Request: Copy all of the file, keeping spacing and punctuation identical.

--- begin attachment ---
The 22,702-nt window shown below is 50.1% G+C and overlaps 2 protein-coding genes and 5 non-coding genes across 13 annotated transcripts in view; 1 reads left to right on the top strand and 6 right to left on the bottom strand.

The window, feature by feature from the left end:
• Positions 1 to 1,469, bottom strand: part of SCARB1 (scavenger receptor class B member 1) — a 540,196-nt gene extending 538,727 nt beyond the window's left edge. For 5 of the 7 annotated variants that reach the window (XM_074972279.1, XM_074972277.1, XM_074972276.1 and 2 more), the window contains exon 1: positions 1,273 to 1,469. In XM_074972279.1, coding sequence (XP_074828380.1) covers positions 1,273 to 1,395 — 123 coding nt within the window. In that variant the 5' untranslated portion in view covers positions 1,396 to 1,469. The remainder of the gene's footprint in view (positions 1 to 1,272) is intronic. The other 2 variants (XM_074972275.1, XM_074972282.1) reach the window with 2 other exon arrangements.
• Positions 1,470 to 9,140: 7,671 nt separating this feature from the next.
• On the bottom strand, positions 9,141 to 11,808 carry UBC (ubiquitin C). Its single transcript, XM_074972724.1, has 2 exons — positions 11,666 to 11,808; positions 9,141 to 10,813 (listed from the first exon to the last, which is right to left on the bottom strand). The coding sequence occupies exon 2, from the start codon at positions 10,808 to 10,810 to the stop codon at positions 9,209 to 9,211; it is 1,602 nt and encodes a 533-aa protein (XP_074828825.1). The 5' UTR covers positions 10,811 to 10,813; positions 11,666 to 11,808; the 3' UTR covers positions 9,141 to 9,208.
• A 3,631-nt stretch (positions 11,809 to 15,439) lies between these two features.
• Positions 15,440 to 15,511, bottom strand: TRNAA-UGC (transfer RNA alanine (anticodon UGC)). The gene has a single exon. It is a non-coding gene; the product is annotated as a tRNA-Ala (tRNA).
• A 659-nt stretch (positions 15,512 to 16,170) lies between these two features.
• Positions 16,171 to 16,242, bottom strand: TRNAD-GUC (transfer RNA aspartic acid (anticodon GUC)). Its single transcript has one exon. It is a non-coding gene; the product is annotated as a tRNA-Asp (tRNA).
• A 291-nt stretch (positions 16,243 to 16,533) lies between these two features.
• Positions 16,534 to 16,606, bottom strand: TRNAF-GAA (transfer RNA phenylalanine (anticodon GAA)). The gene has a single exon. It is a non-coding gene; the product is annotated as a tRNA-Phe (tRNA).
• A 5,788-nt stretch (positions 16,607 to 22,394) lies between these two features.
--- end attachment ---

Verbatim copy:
The 22,702-nt window shown below is 50.1% G+C and overlaps 2 protein-coding genes and 5 non-coding genes across 13 annotated transcripts in view; 1 reads left to right on the top strand and 6 right to left on the bottom strand.

The window, feature by feature from the left end:
• Positions 1 to 1,469, bottom strand: part of SCARB1 (scavenger receptor class B member 1) — a 540,196-nt gene extending 538,727 nt beyond the window's left edge. For 5 of the 7 annotated variants that reach the window (XM_074972279.1, XM_074972277.1, XM_074972276.1 and 2 more), the window contains exon 1: positions 1,273 to 1,469. In XM_074972279.1, coding sequence (XP_074828380.1) covers positions 1,273 to 1,395 — 123 coding nt within the window. In that variant the 5' untranslated portion in view covers positions 1,396 to 1,469. The remainder of the gene's footprint in view (positions 1 to 1,272) is intronic. The other 2 variants (XM_074972275.1, XM_074972282.1) reach the window with 2 other exon arrangements.
• Positions 1,470 to 9,140: 7,671 nt separating this feature from the next.
• On the bottom strand, positions 9,141 to 11,808 carry UBC (ubiquitin C). Its single transcript, XM_074972724.1, has 2 exons — positions 11,666 to 11,808; positions 9,141 to 10,813 (listed from the first exon to the last, which is right to left on the bottom strand). The coding sequence occupies exon 2, from the start codon at positions 10,808 to 10,810 to the stop codon at positions 9,209 to 9,211; it is 1,602 nt and encodes a 533-aa protein (XP_074828825.1). The 5' UTR covers positions 10,811 to 10,813; positions 11,666 to 11,808; the 3' UTR covers positions 9,141 to 9,208.
• A 3,631-nt stretch (positions 11,809 to 15,439) lies between these two features.
• Positions 15,440 to 15,511, bottom strand: TRNAA-UGC (transfer RNA alanine (anticodon UGC)). The gene has a single exon. It is a non-coding gene; the product is annotated as a tRNA-Ala (tRNA).
• A 659-nt stretch (positions 15,512 to 16,170) lies between these two features.
• Positions 16,171 to 16,242, bottom strand: TRNAD-GUC (transfer RNA aspartic acid (anticodon GUC)). Its single transcript has one exon. It is a non-coding gene; the product is annotated as a tRNA-Asp (tRNA).
• A 291-nt stretch (positions 16,243 to 16,533) lies between these two features.
• Positions 16,534 to 16,606, bottom strand: TRNAF-GAA (transfer RNA phenylalanine (anticodon GAA)). The gene has a single exon. It is a non-coding gene; the product is annotated as a tRNA-Phe (tRNA).
• A 5,788-nt stretch (positions 16,607 to 22,394) lies between these two features.